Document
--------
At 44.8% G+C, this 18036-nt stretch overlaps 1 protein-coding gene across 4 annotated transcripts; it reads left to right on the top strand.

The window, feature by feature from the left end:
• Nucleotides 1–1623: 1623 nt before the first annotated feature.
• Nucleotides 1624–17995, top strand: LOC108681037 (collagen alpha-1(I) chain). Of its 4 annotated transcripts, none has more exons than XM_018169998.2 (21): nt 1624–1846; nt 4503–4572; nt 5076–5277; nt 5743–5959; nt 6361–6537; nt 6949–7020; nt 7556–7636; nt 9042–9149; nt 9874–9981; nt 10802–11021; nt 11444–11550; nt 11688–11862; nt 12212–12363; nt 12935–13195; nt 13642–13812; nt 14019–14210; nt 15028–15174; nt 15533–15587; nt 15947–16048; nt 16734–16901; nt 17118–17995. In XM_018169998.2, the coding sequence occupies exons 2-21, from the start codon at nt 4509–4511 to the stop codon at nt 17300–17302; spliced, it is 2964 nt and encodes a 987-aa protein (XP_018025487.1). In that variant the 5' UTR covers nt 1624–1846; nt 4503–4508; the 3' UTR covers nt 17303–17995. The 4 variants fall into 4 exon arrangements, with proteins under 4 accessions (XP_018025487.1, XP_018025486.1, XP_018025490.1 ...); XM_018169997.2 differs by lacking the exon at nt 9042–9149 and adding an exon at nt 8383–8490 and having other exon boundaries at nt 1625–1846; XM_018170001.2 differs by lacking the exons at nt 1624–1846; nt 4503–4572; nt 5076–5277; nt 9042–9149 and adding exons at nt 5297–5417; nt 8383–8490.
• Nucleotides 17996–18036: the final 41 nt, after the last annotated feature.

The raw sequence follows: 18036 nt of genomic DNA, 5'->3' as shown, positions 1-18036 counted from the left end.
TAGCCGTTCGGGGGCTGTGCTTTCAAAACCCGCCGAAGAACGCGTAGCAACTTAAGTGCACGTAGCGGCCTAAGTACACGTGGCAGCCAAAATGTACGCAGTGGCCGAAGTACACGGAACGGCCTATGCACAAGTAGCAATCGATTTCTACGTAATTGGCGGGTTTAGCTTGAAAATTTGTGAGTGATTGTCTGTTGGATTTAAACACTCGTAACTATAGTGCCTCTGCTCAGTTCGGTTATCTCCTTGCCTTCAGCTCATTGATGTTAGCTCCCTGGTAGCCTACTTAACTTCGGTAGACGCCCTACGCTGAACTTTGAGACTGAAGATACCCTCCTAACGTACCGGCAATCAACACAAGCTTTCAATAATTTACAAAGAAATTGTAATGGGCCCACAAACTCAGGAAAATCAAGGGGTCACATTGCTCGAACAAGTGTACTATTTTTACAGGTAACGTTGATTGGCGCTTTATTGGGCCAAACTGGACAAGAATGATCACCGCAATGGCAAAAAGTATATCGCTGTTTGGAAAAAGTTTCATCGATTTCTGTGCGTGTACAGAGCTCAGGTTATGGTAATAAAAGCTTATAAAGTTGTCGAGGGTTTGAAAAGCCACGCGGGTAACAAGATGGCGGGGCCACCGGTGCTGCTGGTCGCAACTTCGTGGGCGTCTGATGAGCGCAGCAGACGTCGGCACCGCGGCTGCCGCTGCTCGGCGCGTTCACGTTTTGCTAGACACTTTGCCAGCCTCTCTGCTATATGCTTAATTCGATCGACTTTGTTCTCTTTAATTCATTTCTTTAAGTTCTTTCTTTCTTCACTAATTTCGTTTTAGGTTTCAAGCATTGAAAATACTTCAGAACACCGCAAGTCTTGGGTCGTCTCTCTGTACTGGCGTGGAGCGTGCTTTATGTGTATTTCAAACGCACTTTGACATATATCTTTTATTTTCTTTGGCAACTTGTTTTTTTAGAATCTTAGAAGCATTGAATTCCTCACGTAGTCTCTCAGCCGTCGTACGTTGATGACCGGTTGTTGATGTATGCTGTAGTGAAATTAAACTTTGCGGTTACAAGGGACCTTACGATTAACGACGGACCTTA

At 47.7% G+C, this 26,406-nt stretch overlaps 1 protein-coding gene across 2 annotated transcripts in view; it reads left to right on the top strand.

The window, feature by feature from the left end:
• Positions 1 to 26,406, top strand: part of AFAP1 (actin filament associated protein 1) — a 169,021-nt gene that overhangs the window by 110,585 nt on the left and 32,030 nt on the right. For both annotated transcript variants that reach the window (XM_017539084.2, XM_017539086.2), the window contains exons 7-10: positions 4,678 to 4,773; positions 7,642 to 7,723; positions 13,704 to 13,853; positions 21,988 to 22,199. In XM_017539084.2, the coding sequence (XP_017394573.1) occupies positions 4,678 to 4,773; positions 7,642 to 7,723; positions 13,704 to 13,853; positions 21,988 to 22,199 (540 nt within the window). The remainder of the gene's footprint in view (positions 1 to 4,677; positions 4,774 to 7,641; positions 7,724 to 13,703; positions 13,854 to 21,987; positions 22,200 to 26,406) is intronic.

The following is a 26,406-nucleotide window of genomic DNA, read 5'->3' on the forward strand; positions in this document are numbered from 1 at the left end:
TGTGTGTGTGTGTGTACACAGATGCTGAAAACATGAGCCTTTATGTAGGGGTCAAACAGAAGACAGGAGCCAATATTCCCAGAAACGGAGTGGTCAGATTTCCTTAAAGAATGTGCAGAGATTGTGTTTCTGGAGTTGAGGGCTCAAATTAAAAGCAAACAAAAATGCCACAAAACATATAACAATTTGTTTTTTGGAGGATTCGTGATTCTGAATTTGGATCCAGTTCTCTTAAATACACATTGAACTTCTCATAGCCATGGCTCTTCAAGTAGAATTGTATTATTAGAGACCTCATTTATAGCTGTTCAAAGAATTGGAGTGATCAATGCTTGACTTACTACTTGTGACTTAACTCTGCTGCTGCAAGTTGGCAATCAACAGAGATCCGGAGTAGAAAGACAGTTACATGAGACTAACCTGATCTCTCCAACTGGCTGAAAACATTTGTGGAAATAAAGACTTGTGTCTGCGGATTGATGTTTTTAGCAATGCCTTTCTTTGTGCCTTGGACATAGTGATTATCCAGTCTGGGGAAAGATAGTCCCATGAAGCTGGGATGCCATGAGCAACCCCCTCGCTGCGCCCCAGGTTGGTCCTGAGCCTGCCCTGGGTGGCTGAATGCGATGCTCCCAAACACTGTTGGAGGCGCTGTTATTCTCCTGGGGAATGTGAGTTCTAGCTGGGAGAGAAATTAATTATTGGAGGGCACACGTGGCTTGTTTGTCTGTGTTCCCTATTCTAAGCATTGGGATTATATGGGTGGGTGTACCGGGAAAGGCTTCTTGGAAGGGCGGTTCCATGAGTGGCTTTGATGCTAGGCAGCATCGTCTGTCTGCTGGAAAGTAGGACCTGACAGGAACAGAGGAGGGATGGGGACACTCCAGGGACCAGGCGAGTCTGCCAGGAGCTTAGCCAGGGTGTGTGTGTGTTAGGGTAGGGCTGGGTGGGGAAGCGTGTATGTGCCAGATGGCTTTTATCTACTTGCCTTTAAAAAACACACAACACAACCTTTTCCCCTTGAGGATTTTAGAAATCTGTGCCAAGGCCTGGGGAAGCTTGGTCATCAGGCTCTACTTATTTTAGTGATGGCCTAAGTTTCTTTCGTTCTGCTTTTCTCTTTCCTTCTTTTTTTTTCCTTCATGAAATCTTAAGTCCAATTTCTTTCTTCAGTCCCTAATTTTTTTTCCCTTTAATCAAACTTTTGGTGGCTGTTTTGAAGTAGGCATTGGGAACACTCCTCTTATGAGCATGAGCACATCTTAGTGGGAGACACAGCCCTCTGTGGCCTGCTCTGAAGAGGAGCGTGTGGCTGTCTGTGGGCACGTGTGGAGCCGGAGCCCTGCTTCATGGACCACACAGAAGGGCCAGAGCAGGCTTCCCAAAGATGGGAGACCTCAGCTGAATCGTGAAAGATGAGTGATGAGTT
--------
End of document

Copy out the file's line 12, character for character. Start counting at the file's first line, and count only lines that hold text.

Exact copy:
TGTGTGTGTGTGTGTACACAGATGCTGAAAACATGAGCCTTTATGTAGGGGTCAAACAGAAGACAGGAGCCAATATTCCCAGAAACGGAGTGGTCAGATTTCCTTAAAGAATGTGCAGAGATTGTGTTTCTGGAGTTGAGGGCTCAAATTAAAAGCAAACAAAAATGCCACAAAACATATAACAATTTGTTTTTTGGAGGATTCGTGATTCTGAATTTGGATCCAGTTCTCTTAAATACACATTGAACTTCTCATAGCCATGGCTCTTCAAGTAGAATTGTATTATTAGAGACCTCATTTATAGCTGTTCAAAGAATTGGAGTGATCAATGCTTGACTTACTACTTGTGACTTAACTCTGCTGCTGCAAGTTGGCAATCAACAGAGATCCGGAGTAGAAAGACAGTTACATGAGACTAACCTGATCTCTCCAACTGGCTGAAAACATTTGTGGAAATAAAGACTTGTGTCTGCGGATTGATGTTTTTAGCAATGCCTTTCTTTGTGCCTTGGACATAGTGATTATCCAGTCTGGGGAAAGATAGTCCCATGAAGCTGGGATGCCATGAGCAACCCCCTCGCTGCGCCCCAGGTTGGTCCTGAGCCTGCCCTGGGTGGCTGAATGCGATGCTCCCAAACACTGTTGGAGGCGCTGTTATTCTCCTGGGGAATGTGAGTTCTAGCTGGGAGAGAAATTAATTATTGGAGGGCACACGTGGCTTGTTTGTCTGTGTTCCCTATTCTAAGCATTGGGATTATATGGGTGGGTGTACCGGGAAAGGCTTCTTGGAAGGGCGGTTCCATGAGTGGCTTTGATGCTAGGCAGCATCGTCTGTCTGCTGGAAAGTAGGACCTGACAGGAACAGAGGAGGGATGGGGACACTCCAGGGACCAGGCGAGTCTGCCAGGAGCTTAGCCAGGGTGTGTGTGTGTTAGGGTAGGGCTGGGTGGGGAAGCGTGTATGTGCCAGATGGCTTTTATCTACTTGCCTTTAAAAAACACACAACACAACCTTTTCCCCTTGAGGATTTTAGAAATCTGTGCCAAGGCCTGGGGAAGCTTGGTCATCAGGCTCTACTTATTTTAGTGATGGCCTAAGTTTCTTTCGTTCTGCTTTTCTCTTTCCTTCTTTTTTTTTCCTTCATGAAATCTTAAGTCCAATTTCTTTCTTCAGTCCCTAATTTTTTTTCCCTTTAATCAAACTTTTGGTGGCTGTTTTGAAGTAGGCATTGGGAACACTCCTCTTATGAGCATGAGCACATCTTAGTGGGAGACACAGCCCTCTGTGGCCTGCTCTGAAGAGGAGCGTGTGGCTGTCTGTGGGCACGTGTGGAGCCGGAGCCCTGCTTCATGGACCACACAGAAGGGCCAGAGCAGGCTTCCCAAAGATGGGAGACCTCAGCTGAATCGTGAAAGATGAGTGATGAGTT